Thursday, 28 November 2013

at our noblest we announce to the darkness that we will not be diminished by the brevity of our lives

Last night I went to The Counselor, the latest Ridley Scott offering with a BIG cast. The Counselor is not a film for the faint-hearted. I don't know whether you have seen other Cormac McCarthy penned films, up until now they have been based on his novels. No Country for Old Men, The Road...These are bleak portrayals of human existence.  
The Counselor is confronting and depressing. But also beautiful. It is hard to follow because there is no concession to back story or explanation. As the viewer we feel as though we have entered the party half way through and we're missing something. This is intentional. It is very violent. There is a lot of sexual depravity discussed, if not demonstrated. And the dialogue is slick and clever and completely inauthentic. Nobody talks the way these characters do, quoting Keats and Marlowe and coming out with particularly laconic and memorable utterances. But I kind of wish I did talk like that.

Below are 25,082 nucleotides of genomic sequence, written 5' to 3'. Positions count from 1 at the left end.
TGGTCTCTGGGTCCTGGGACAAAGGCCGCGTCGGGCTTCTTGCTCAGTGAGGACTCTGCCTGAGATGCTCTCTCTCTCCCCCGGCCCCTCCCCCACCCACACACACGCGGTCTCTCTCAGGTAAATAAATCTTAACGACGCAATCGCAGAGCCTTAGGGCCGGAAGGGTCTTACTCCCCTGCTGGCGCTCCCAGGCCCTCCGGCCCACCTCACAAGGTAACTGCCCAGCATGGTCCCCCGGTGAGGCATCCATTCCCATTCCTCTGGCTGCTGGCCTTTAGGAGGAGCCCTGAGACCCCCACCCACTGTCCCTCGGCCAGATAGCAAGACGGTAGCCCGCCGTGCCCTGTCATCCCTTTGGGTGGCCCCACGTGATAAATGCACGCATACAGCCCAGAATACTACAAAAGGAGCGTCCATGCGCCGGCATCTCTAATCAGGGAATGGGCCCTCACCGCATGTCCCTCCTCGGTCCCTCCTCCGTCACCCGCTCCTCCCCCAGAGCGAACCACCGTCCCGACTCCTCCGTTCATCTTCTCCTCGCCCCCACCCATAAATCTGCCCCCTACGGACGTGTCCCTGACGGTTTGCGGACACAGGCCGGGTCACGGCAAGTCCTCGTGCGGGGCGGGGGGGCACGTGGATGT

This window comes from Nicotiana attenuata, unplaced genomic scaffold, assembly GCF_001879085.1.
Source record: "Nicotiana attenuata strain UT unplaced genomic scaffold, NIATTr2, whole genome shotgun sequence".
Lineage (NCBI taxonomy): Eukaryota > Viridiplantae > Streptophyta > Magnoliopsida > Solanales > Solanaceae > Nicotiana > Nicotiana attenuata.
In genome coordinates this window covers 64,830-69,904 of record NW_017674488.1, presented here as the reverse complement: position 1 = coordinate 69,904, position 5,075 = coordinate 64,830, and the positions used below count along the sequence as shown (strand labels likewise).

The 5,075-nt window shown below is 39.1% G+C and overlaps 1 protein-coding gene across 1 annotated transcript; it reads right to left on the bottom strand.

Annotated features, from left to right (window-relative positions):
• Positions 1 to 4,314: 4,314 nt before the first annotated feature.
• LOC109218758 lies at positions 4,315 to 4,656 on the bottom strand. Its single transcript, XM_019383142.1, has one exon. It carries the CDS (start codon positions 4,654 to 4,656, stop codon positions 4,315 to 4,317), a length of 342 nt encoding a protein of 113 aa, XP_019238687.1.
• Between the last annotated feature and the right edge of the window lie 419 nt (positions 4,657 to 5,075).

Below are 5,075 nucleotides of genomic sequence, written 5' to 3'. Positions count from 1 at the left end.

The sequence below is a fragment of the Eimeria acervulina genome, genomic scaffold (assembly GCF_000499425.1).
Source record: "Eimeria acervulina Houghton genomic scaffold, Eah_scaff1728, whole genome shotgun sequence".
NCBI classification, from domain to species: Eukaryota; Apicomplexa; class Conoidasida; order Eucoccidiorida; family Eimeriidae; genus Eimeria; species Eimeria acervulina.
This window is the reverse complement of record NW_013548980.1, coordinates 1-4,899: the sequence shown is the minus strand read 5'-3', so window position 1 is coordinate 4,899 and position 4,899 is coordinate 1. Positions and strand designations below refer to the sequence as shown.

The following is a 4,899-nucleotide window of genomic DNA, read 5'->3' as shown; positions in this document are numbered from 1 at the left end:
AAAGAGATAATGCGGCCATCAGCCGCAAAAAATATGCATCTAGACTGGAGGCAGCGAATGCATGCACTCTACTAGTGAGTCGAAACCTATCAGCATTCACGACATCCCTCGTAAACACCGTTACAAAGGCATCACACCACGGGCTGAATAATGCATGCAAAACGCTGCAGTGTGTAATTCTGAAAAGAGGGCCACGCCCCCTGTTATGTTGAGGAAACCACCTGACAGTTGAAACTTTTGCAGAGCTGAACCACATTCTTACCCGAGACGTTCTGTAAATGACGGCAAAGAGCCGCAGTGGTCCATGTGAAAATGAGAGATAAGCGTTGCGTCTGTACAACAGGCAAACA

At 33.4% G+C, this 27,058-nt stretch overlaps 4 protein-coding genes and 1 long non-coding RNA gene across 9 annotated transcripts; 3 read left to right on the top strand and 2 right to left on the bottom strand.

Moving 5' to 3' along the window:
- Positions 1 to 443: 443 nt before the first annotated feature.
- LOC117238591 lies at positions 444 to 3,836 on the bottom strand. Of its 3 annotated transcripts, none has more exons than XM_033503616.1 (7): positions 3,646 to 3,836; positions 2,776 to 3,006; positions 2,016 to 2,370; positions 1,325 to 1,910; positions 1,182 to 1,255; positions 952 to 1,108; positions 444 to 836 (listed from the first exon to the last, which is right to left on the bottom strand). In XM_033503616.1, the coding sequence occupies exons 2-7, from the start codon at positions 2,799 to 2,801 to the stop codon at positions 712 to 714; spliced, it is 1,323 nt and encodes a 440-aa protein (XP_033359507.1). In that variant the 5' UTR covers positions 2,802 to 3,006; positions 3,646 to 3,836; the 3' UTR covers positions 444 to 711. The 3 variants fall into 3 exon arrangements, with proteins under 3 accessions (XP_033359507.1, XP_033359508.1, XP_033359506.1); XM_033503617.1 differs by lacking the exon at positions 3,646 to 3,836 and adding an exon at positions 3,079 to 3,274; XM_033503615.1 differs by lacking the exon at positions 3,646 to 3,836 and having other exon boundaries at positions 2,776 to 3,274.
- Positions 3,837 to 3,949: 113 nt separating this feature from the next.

The director and writer present a hyper-fictional world. But this is also intentional. I think the film is about crossing the line. Going over to the dark side and then no longer having any choices. As the diamond merchant tells the Counselor, ‘once the first cut is made, there is no going back. […] We see a troubling truth in that the forms of our undertakings are complete at their beginnings’. In a sort of fraught philosophical analogy, determinism and human agency are illustrated in a heightened context. When we get to a certain point, there is no longer choice, there is only acceptance.

I don't know that I would recommend this film to everyone. But for all that, it is clever and I appreciated the fact that it made me think and wonder and try and piece things together. But it is very dark. And disturbing. 

As is the underbelly of our sanitized lives.

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